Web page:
Discussion in 'Motherboards' started by Ice Tea, 10 Jul 2019.
Indeed Interesting, So the X570 motherboards got chipset fans on the boards just to …. people off
If they didn't need it, then why did the manufacturers put them on there?
der8aur's testing is all valid but you forget that vendors design to a wide set of parameters. Just because 90% of situations won't require active cooling on the chipset does not mean you can ignore the other 10% fringe cases. Think of it like engine design for cars where the fuel quality across the world varies significantly. They engine will be tuned to accommodate all such fuel quality variance which leaves a less than optimal engine output for a lot of people but caters for the poor fuel quality and won't result in a buggered engine.
It's the same for the cooling on the chipset. Many people could probably passively cool it but not EVERYONE will be able to. Think of some nutter running a SFF case with poor airflow in a hot country. It just means those of us who can guarantee or otherwise ensure proper chipset temperatures will have to work around it.
That being said the cooling solution could have been better and some vendors are working on BIOS updates to kill the fan when not required.
Motherboard manufacturers don't design boards so they operate silently on Der8aurs open test bench at low noise levels.
If Der8aur wants a passively cooled chipset for his x570 with nothing plugged into it, he can mod it himself. Which is exactly what he's done. I don't see what he is complaining about.
Try doing a test in an average cheap case with poor airflow, high dust levels and stock coolers.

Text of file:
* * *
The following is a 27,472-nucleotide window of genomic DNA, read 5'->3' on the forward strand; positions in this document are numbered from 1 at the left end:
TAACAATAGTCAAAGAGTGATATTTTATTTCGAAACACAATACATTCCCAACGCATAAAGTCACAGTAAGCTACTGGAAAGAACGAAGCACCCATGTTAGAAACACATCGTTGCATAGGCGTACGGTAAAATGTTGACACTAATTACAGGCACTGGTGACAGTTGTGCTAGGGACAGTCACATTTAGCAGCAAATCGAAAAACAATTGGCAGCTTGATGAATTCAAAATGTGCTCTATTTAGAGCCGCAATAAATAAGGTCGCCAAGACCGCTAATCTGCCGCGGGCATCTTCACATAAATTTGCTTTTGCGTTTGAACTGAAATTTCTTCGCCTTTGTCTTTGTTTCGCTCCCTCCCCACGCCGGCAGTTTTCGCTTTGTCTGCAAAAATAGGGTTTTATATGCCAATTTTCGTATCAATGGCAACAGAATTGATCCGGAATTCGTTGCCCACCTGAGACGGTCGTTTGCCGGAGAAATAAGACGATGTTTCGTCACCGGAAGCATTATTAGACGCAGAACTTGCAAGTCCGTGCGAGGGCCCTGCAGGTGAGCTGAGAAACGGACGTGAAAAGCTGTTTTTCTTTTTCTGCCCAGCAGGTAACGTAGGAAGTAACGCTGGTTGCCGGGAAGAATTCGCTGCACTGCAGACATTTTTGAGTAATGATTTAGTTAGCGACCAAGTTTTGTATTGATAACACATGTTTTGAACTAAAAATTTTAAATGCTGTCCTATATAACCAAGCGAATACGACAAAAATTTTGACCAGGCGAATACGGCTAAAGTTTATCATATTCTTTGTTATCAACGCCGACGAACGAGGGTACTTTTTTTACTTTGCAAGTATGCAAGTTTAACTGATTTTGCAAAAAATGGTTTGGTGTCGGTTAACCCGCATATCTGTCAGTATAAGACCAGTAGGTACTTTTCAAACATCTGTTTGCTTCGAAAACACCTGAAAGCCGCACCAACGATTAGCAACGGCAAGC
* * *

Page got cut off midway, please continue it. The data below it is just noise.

They also need to make these boards to not only work today, but in 3, 4, 5 years time when much faster devices are in our machines.
Aren't those chipset fans going to be the first thing that fails. Why would you put a mechanical part on a motherboard
Other boards would have to be tested to see how much they draw on the chipset.. some brands may draw more power then others.
I don't recall Northbridge fans being a major reliability issue back in the early-mid 2000s
Chipset fans in many Asus A8N variants were garbage.
I myself had it wear out twice in like two years.
Don't remember anymore if I even installed third buzzaw gotten from Asus support, or just straight away went for third party heatsink.
Ah fair enough then. I'll have to keep an eye on mine, make sure it's lubed up nicely from time to time.
jam something in the blades
With some Chipset fans you can unplug them , like the
you could mod your own silent & bigger fan
Same with capacitors on things like GPUs - you can remove half the capacitors on a GPU and it will still work fine in a nominal operating environment but stick them on and you can significantly widen the range of environments the GPU functions normally in.
Looking at temps in my x570 board, the chipset hits 60 degrees, although I've not actually looked to see if the fan is running or not. That's just doing gaming as well.
After receiving my Asus X570-f my feeling was: wtf? Active cooling, but the block where the fan is attached to is thin and small. Don't know about other boards, but mine is silly. A 1mm base plus half dozen fins. A classic all cooper heatsink like the from enzotech such as the SLF-1 or even the passive ones, would be a much more appropriate solution. But hey, no LED.
Mine is at the same temperatures. Didn't notice going hotter than this.
But we should be thankful they didn't ask thermaltake's input. Would be something like the 25cm fan from the armour case. At least would be more efficient.
People worry about the noise of these things, but if you set fan curves, i would hazard a guess that you can make pretty much any pc quiet(ish). Playing last night on a not very demanding game (kotor 2), i couldn't hear any noise from my pc, and i'd have thought that the loading on my chipset would be pretty consistent.
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